Metaphysical Musings

Come Be a Child Again!

Come Be A Child Again!  This was the headline my advertising agency partner, Rich, wrote for an account we had — a client who put on county fairs. It was written years ago, yet I woke up this morning with this mantra reverberating in my mind.

I wanted to reflect on the childlike mindset we all come into this world with.  Our childhoods may be a state of mind we remember only briefly, something akin to awaking from a dream in the reverie state.  The details of will be gone in a flash, if you don’t consciously catch them. 

I lay there trying to imagine all of the things that used to go through my mind at various ages.  But most importantly, I tried to remember what I thought about when I was truly free to imagine and simply let my mind wander and explore without an agenda. 

As a boy I was free to run, climb, throw. I could explore nature, play with animals and bugs, catch fish. I could build forts with my buddies. We could tear things apart and try to put them back together again. We could stay up all night sometimes or watch as many movies as we wanted to. We could find out what it was like to have too much, that an entire sleeve of Orio cookies that could make you sick. I could watch a butterfly emerge from a cocoon and wonder how that worked. I could, in this state of mind, try practically any thing.

At some point our childlike minds begin to encounter and interface with the mindsets of a responsible adults.  Eventually it is here, at this juncture, that we are herded away into the dictates of our world and we stop living in that our childhood portal.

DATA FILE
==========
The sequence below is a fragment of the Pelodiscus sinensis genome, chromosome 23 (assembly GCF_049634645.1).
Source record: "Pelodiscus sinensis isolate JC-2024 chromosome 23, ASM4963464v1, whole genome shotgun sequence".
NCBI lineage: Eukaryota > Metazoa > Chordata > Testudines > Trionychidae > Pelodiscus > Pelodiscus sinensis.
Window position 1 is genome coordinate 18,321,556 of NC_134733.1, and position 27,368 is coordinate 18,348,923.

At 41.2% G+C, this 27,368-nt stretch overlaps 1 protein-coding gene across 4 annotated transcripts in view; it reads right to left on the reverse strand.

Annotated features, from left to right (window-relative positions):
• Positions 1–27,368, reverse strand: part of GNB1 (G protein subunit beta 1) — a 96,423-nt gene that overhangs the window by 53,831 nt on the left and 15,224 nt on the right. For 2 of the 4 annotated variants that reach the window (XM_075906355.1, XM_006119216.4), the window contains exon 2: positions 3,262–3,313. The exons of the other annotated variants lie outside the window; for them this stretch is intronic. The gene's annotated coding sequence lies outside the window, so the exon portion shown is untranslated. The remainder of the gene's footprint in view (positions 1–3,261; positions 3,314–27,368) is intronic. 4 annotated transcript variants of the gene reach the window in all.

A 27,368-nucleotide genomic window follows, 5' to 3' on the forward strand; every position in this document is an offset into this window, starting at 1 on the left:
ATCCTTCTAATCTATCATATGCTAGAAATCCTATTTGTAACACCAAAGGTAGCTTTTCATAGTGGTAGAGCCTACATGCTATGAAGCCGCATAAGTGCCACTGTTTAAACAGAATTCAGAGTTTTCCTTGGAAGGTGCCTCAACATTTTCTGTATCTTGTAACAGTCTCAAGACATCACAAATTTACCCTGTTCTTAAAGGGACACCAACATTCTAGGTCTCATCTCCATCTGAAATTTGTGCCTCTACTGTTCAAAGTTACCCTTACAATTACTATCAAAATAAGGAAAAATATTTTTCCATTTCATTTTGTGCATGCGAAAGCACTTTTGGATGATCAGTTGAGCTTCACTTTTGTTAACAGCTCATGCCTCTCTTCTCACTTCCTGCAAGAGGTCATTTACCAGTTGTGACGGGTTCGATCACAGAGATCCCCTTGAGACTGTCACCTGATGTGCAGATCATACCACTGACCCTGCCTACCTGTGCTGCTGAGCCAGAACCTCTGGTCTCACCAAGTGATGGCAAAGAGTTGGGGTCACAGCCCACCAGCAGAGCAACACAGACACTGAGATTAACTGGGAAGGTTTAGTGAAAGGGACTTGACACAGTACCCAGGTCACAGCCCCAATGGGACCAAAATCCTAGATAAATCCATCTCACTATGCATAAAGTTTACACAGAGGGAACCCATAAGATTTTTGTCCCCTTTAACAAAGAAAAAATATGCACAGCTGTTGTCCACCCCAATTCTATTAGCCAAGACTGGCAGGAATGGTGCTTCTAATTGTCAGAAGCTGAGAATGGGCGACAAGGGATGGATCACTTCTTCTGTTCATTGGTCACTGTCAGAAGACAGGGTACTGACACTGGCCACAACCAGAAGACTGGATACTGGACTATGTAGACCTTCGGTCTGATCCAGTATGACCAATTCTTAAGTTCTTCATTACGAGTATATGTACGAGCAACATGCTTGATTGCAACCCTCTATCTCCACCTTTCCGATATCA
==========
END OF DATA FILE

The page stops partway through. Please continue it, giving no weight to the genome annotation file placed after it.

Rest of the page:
Once we start down the path of adult learning and responsibilities, our minds become absorbed with just how to do this. We are eager to learn the new rules, because not abiding by them can be painful. We want to belong and have fun, even through we may not yet know where the limits of our freedom end, and adult behavior begins.  

We learn manners, how to dress, what to say; in short we learn to do what our parents, teachers, and other grown ups tell us we must do. We begin to observe and make distinctions, becoming aware that some of us have “more” or “less” than others. We observe kindness, strictness, and meanness. 

The vast majority of us (except for those wired for psychopathic and sociopathic tendencies) come hardwired to a degree with an understanding of fairness and a sense of morality.  We explore these concepts with our peers by trial and error and are told daily by parents, teachers, and other kids what the rules are. If we not only want to survive, but live well, we will abide by them.  

We experiment on our own. We learn how to be clever, what happens when we break rules, what happens when we lie, cheat, and steal? We learn what happens when we behave, study, and do what our parents tell us is best.  There are religious dictates teaching us the consequences of our behavior, as well as social and legal laws. We observe that some kids seem to be able to do certain things better and how they are rewarded. 

We are, at the same time, undergoing changes to our physical body. Nature is releasing hormones which compel us to certain behaviors with the opposite, or same sex. And there are rules upon rules from our culture about how we are to respond to these new urges.